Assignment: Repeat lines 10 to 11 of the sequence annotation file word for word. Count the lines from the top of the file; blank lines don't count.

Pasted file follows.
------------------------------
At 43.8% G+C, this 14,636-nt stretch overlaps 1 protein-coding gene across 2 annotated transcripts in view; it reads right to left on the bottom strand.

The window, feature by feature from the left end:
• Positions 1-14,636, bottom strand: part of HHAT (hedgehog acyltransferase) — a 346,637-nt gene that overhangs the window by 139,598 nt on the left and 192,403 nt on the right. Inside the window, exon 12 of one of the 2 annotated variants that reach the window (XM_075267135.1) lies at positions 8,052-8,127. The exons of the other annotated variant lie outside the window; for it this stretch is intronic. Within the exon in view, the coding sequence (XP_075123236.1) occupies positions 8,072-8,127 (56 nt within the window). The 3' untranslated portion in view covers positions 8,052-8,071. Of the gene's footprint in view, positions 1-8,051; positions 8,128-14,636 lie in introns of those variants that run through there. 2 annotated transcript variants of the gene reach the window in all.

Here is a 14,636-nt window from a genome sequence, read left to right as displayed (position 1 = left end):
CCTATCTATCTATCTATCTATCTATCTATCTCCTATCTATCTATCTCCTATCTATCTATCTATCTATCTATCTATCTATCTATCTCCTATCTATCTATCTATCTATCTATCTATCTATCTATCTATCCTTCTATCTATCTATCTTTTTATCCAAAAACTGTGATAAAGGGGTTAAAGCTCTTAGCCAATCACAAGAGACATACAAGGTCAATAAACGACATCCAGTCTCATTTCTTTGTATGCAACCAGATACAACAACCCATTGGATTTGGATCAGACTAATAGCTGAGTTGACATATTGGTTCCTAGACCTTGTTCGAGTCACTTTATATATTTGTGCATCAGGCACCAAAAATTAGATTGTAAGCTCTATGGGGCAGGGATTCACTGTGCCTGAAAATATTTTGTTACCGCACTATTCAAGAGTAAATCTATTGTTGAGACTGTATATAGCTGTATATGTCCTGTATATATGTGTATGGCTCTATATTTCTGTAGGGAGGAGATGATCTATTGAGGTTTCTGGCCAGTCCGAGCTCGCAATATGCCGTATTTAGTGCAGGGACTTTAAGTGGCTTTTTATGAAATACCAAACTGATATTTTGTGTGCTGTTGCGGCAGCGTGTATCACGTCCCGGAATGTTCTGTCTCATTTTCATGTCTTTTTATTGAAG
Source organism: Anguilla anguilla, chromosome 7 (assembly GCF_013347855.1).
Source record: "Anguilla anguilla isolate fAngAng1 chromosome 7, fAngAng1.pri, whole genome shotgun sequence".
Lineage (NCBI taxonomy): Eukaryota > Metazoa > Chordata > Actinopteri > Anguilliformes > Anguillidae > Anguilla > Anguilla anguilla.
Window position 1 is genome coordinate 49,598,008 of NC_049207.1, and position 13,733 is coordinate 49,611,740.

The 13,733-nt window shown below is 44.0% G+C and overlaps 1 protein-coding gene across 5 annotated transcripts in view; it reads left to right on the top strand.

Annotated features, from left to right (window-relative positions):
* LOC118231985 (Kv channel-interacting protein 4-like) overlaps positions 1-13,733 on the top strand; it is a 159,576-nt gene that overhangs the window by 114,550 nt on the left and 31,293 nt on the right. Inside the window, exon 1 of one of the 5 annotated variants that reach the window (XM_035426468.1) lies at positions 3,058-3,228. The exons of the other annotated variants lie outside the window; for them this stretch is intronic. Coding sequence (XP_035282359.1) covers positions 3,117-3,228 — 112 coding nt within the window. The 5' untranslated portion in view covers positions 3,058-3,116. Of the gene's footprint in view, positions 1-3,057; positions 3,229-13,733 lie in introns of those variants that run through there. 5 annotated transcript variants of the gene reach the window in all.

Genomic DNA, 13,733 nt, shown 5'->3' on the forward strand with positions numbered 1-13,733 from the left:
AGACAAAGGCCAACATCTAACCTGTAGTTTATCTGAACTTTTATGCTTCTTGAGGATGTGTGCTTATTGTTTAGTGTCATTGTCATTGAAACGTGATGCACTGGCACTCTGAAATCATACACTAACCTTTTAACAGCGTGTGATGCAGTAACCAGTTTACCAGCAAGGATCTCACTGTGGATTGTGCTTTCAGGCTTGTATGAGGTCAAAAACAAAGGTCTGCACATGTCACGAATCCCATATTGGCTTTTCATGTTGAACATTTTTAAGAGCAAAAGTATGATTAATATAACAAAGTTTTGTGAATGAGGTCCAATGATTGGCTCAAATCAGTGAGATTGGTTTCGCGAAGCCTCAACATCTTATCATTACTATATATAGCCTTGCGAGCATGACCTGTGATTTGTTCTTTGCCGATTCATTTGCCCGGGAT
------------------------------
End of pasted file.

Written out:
The 13,733-nt window shown below is 44.0% G+C and overlaps 1 protein-coding gene across 5 annotated transcripts in view; it reads left to right on the top strand.

Annotated features, from left to right (window-relative positions):